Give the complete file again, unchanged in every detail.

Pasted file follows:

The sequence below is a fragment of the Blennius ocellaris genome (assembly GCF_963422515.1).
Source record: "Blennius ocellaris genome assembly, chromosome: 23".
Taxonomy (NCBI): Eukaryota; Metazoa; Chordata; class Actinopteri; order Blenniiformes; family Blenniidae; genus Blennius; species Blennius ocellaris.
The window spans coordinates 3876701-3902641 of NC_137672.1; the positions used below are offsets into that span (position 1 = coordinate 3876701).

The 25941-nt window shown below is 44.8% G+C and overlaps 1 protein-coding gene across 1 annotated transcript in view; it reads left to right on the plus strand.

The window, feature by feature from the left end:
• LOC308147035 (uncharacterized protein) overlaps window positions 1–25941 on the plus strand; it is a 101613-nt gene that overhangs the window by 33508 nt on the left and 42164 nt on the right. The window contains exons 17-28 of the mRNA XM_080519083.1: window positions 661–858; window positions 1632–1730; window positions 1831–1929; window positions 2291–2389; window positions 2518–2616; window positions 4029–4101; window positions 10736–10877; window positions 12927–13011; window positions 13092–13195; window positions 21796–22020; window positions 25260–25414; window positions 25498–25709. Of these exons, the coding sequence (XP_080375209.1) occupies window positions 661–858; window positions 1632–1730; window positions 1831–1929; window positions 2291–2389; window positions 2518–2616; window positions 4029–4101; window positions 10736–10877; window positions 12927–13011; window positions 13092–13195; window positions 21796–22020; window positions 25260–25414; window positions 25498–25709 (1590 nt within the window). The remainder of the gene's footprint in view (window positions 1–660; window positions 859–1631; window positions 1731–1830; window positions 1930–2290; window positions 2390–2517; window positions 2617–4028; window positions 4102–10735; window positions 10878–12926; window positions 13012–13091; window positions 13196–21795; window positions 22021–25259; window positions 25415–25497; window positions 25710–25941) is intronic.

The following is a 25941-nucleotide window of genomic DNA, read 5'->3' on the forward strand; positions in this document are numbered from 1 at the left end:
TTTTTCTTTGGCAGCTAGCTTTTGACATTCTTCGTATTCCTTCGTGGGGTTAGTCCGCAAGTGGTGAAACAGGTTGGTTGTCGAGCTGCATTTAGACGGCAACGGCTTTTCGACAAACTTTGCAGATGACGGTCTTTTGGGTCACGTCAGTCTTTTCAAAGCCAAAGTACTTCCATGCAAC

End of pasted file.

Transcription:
The sequence below is a fragment of the Blennius ocellaris genome (assembly GCF_963422515.1).
Source record: "Blennius ocellaris genome assembly, chromosome: 23".
Taxonomy (NCBI): Eukaryota; Metazoa; Chordata; class Actinopteri; order Blenniiformes; family Blenniidae; genus Blennius; species Blennius ocellaris.
The window spans coordinates 3876701-3902641 of NC_137672.1; the positions used below are offsets into that span (position 1 = coordinate 3876701).

The 25941-nt window shown below is 44.8% G+C and overlaps 1 protein-coding gene across 1 annotated transcript in view; it reads left to right on the plus strand.

The window, feature by feature from the left end:
• LOC308147035 (uncharacterized protein) overlaps window positions 1–25941 on the plus strand; it is a 101613-nt gene that overhangs the window by 33508 nt on the left and 42164 nt on the right. The window contains exons 17-28 of the mRNA XM_080519083.1: window positions 661–858; window positions 1632–1730; window positions 1831–1929; window positions 2291–2389; window positions 2518–2616; window positions 4029–4101; window positions 10736–10877; window positions 12927–13011; window positions 13092–13195; window positions 21796–22020; window positions 25260–25414; window positions 25498–25709. Of these exons, the coding sequence (XP_080375209.1) occupies window positions 661–858; window positions 1632–1730; window positions 1831–1929; window positions 2291–2389; window positions 2518–2616; window positions 4029–4101; window positions 10736–10877; window positions 12927–13011; window positions 13092–13195; window positions 21796–22020; window positions 25260–25414; window positions 25498–25709 (1590 nt within the window). The remainder of the gene's footprint in view (window positions 1–660; window positions 859–1631; window positions 1731–1830; window positions 1930–2290; window positions 2390–2517; window positions 2617–4028; window positions 4102–10735; window positions 10878–12926; window positions 13012–13091; window positions 13196–21795; window positions 22021–25259; window positions 25415–25497; window positions 25710–25941) is intronic.

The following is a 25941-nucleotide window of genomic DNA, read 5'->3' on the forward strand; positions in this document are numbered from 1 at the left end:
TTTTTCTTTGGCAGCTAGCTTTTGACATTCTTCGTATTCCTTCGTGGGGTTAGTCCGCAAGTGGTGAAACAGGTTGGTTGTCGAGCTGCATTTAGACGGCAACGGCTTTTCGACAAACTTTGCAGATGACGGTCTTTTGGGTCACGTCAGTCTTTTCAAAGCCAAAGTACTTCCATGCAAC